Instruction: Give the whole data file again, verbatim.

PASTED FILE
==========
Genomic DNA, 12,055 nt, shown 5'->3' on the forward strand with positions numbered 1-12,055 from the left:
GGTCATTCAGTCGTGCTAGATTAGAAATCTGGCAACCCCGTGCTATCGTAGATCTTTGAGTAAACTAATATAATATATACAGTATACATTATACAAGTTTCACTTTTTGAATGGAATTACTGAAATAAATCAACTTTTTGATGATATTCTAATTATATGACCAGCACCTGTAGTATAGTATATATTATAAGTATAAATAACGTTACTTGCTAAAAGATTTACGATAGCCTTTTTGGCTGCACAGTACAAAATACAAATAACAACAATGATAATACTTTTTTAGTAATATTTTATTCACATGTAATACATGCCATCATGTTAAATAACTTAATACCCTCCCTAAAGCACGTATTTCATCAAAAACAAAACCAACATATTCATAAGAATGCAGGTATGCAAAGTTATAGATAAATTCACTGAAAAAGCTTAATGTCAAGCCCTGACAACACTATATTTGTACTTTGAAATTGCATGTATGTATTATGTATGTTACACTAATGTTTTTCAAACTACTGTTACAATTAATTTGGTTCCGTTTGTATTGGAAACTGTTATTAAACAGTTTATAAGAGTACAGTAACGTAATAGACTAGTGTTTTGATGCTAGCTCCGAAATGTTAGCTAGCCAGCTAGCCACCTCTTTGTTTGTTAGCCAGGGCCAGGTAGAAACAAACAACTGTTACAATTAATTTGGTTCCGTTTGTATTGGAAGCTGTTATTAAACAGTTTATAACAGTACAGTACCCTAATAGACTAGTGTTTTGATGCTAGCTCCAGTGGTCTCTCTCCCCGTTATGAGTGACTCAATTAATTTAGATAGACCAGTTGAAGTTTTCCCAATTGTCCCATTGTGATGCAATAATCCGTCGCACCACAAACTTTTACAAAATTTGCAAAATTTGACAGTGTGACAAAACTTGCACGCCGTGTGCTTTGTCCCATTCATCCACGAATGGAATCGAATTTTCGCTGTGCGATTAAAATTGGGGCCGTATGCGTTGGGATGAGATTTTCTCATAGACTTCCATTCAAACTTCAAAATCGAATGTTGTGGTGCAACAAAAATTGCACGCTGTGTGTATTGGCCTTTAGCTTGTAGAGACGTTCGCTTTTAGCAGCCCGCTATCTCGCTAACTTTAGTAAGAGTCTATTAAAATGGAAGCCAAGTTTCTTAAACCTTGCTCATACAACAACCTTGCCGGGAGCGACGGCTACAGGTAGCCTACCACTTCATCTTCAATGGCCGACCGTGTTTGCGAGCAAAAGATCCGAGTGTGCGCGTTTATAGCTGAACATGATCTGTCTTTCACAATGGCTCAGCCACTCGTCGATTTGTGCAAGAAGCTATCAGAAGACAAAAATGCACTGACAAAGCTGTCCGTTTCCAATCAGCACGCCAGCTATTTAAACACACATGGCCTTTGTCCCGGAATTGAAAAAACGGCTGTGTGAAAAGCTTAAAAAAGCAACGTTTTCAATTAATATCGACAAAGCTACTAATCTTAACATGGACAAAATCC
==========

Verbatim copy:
Genomic DNA, 12,055 nt, shown 5'->3' on the forward strand with positions numbered 1-12,055 from the left:
GGTCATTCAGTCGTGCTAGATTAGAAATCTGGCAACCCCGTGCTATCGTAGATCTTTGAGTAAACTAATATAATATATACAGTATACATTATACAAGTTTCACTTTTTGAATGGAATTACTGAAATAAATCAACTTTTTGATGATATTCTAATTATATGACCAGCACCTGTAGTATAGTATATATTATAAGTATAAATAACGTTACTTGCTAAAAGATTTACGATAGCCTTTTTGGCTGCACAGTACAAAATACAAATAACAACAATGATAATACTTTTTTAGTAATATTTTATTCACATGTAATACATGCCATCATGTTAAATAACTTAATACCCTCCCTAAAGCACGTATTTCATCAAAAACAAAACCAACATATTCATAAGAATGCAGGTATGCAAAGTTATAGATAAATTCACTGAAAAAGCTTAATGTCAAGCCCTGACAACACTATATTTGTACTTTGAAATTGCATGTATGTATTATGTATGTTACACTAATGTTTTTCAAACTACTGTTACAATTAATTTGGTTCCGTTTGTATTGGAAACTGTTATTAAACAGTTTATAAGAGTACAGTAACGTAATAGACTAGTGTTTTGATGCTAGCTCCGAAATGTTAGCTAGCCAGCTAGCCACCTCTTTGTTTGTTAGCCAGGGCCAGGTAGAAACAAACAACTGTTACAATTAATTTGGTTCCGTTTGTATTGGAAGCTGTTATTAAACAGTTTATAACAGTACAGTACCCTAATAGACTAGTGTTTTGATGCTAGCTCCAGTGGTCTCTCTCCCCGTTATGAGTGACTCAATTAATTTAGATAGACCAGTTGAAGTTTTCCCAATTGTCCCATTGTGATGCAATAATCCGTCGCACCACAAACTTTTACAAAATTTGCAAAATTTGACAGTGTGACAAAACTTGCACGCCGTGTGCTTTGTCCCATTCATCCACGAATGGAATCGAATTTTCGCTGTGCGATTAAAATTGGGGCCGTATGCGTTGGGATGAGATTTTCTCATAGACTTCCATTCAAACTTCAAAATCGAATGTTGTGGTGCAACAAAAATTGCACGCTGTGTGTATTGGCCTTTAGCTTGTAGAGACGTTCGCTTTTAGCAGCCCGCTATCTCGCTAACTTTAGTAAGAGTCTATTAAAATGGAAGCCAAGTTTCTTAAACCTTGCTCATACAACAACCTTGCCGGGAGCGACGGCTACAGGTAGCCTACCACTTCATCTTCAATGGCCGACCGTGTTTGCGAGCAAAAGATCCGAGTGTGCGCGTTTATAGCTGAACATGATCTGTCTTTCACAATGGCTCAGCCACTCGTCGATTTGTGCAAGAAGCTATCAGAAGACAAAAATGCACTGACAAAGCTGTCCGTTTCCAATCAGCACGCCAGCTATTTAAACACACATGGCCTTTGTCCCGGAATTGAAAAAACGGCTGTGTGAAAAGCTTAAAAAAGCAACGTTTTCAATTAATATCGACAAAGCTACTAATCTTAACATGGACAAAATCC